Weekly details and assignments are in the Modules. Everything (in life) is subject to change.
Week 0 (10/1):
- [Update: Unfortunately I need to cancel this first meeting.] Special in-person, outdoor activity in a local park (with social distancing and masks required, remote students joining via Zoom): Latency and synchrony exercises at varied distances
- Reading/viewing: Introductory readings/videos on networked audio, networked music performance, and latency/synchrony
- Individual tech: Install and test Quacktrip and Pd; install and test JACK; install JackTrip
- In class: Quacktrip duo tests; JackTrip group tests (hub mode)
- Reading/viewing: Basic computer networking concepts (Layers, Bandwidth, Topology, Packets, IP, UDP/TCP, NAT, Firewalls, Port Forwarding)
- Individual tech: Install and test Nettie McNetface; learn command-line basics; install SonoBus
- In class: Nettie McNetface group tests; SonoBus group tests
- Week 4: Final project proposals due
- Out of class assignments: Signal/gear diagrams and group playing exercises
- In class: Dessen presentation on telematic music as a creative and cultural medium
- Week 6: Revised final project proposals due
- Out of class assignments: NMP field/research overview reflection; Working on final projects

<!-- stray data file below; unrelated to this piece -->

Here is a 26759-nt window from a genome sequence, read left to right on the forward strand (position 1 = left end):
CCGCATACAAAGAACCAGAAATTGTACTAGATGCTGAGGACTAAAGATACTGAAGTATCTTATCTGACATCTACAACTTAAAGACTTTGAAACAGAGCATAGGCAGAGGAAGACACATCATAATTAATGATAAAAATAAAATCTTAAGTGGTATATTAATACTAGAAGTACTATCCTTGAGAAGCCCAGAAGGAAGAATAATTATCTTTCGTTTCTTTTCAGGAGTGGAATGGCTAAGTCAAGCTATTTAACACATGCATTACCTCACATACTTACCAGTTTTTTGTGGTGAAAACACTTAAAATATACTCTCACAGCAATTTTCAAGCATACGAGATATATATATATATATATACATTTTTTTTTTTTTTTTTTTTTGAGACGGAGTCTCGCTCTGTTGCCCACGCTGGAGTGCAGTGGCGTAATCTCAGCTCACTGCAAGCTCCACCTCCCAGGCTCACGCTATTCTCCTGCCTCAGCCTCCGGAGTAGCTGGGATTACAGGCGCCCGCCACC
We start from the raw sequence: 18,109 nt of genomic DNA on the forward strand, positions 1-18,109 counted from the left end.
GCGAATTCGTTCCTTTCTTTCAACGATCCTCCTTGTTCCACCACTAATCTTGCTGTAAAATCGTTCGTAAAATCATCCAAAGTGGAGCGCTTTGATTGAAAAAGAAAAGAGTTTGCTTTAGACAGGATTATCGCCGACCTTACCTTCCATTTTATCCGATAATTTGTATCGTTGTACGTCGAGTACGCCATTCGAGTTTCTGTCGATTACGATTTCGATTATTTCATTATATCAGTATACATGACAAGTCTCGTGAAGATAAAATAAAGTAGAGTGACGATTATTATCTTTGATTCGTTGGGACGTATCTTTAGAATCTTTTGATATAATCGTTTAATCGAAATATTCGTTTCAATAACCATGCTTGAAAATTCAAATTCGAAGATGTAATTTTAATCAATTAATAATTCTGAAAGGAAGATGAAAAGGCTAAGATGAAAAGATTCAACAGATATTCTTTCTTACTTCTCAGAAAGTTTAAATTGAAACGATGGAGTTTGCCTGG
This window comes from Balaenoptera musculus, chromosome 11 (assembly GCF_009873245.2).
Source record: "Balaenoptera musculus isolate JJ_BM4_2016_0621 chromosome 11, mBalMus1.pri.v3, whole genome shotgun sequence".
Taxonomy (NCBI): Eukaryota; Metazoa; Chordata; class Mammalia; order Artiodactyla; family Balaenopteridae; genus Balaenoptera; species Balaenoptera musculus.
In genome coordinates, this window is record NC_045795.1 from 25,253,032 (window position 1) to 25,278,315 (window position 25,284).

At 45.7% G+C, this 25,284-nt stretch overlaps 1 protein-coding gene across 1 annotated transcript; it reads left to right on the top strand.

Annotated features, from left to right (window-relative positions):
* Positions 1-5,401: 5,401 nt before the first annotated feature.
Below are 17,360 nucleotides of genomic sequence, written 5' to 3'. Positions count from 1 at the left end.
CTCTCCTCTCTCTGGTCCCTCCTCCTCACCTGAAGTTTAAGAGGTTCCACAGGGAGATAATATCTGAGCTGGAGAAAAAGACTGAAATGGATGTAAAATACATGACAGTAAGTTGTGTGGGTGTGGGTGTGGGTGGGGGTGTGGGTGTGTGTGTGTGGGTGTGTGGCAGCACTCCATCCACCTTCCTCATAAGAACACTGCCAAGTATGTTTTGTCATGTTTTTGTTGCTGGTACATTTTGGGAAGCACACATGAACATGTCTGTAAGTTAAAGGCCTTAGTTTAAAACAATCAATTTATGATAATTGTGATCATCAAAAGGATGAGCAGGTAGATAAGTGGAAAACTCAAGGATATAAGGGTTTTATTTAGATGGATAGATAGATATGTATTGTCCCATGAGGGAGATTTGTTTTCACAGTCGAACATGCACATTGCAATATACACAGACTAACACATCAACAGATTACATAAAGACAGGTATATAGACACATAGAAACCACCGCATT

- In class (week 7): Brief intro to inter-app routing and streaming encoders; discussion of NMP field/overview assignment
- Note that we will not meet in week 8 due to the Thanksgiving holiday.
Weeks 9-10 and Exam Week
- Dedicated to finishing and sharing final projects
- Final project documentation due by class time in week 9 (even for those presenting in week 10)
- There will not be a required meeting in finals week, but we may schedule an optional one.
Evaluation criteria and special accommodations
I will not be assigning grades to individual assignments, but I will communicate with you at any time that your work overall falls below what I consider to be a "B," the minimum grade for satisfying graduate course requirements. By the end of finals week, you must submit a brief (one paragraph) self-evaluation in which you explain the grade you believe you earned for your work in the course, based on the following criteria (equally weighted):
- Completing weekly assignments on time and arriving prepared for class meetings
- Fully active, respectful and constructive collaboration in class activities and discussions (which includes listening as well as speaking, and supporting as well as leading)